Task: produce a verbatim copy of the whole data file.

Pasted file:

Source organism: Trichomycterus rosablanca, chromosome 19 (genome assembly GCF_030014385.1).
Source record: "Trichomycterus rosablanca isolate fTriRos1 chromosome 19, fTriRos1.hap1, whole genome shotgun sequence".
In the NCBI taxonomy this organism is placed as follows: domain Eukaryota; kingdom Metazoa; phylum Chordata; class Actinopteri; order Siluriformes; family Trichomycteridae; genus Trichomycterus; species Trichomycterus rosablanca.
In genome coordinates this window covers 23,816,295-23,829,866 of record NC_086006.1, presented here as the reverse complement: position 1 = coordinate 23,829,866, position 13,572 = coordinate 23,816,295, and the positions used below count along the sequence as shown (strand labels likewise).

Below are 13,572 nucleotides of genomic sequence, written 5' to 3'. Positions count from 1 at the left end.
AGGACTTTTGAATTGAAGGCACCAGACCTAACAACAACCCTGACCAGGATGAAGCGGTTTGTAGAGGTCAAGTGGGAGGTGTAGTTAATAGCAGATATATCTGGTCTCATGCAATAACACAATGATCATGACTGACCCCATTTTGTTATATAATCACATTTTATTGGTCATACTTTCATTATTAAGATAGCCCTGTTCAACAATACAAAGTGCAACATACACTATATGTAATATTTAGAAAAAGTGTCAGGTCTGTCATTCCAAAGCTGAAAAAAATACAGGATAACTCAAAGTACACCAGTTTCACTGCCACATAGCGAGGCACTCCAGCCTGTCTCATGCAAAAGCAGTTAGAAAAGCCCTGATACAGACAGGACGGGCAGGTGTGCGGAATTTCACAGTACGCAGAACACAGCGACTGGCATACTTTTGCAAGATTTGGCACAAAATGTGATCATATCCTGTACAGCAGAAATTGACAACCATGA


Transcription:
Source organism: Trichomycterus rosablanca, chromosome 19 (genome assembly GCF_030014385.1).
Source record: "Trichomycterus rosablanca isolate fTriRos1 chromosome 19, fTriRos1.hap1, whole genome shotgun sequence".
In the NCBI taxonomy this organism is placed as follows: domain Eukaryota; kingdom Metazoa; phylum Chordata; class Actinopteri; order Siluriformes; family Trichomycteridae; genus Trichomycterus; species Trichomycterus rosablanca.
In genome coordinates this window covers 23,816,295-23,829,866 of record NC_086006.1, presented here as the reverse complement: position 1 = coordinate 23,829,866, position 13,572 = coordinate 23,816,295, and the positions used below count along the sequence as shown (strand labels likewise).

Below are 13,572 nucleotides of genomic sequence, written 5' to 3'. Positions count from 1 at the left end.
AGGACTTTTGAATTGAAGGCACCAGACCTAACAACAACCCTGACCAGGATGAAGCGGTTTGTAGAGGTCAAGTGGGAGGTGTAGTTAATAGCAGATATATCTGGTCTCATGCAATAACACAATGATCATGACTGACCCCATTTTGTTATATAATCACATTTTATTGGTCATACTTTCATTATTAAGATAGCCCTGTTCAACAATACAAAGTGCAACATACACTATATGTAATATTTAGAAAAAGTGTCAGGTCTGTCATTCCAAAGCTGAAAAAAATACAGGATAACTCAAAGTACACCAGTTTCACTGCCACATAGCGAGGCACTCCAGCCTGTCTCATGCAAAAGCAGTTAGAAAAGCCCTGATACAGACAGGACGGGCAGGTGTGCGGAATTTCACAGTACGCAGAACACAGCGACTGGCATACTTTTGCAAGATTTGGCACAAAATGTGATCATATCCTGTACAGCAGAAATTGACAACCATGA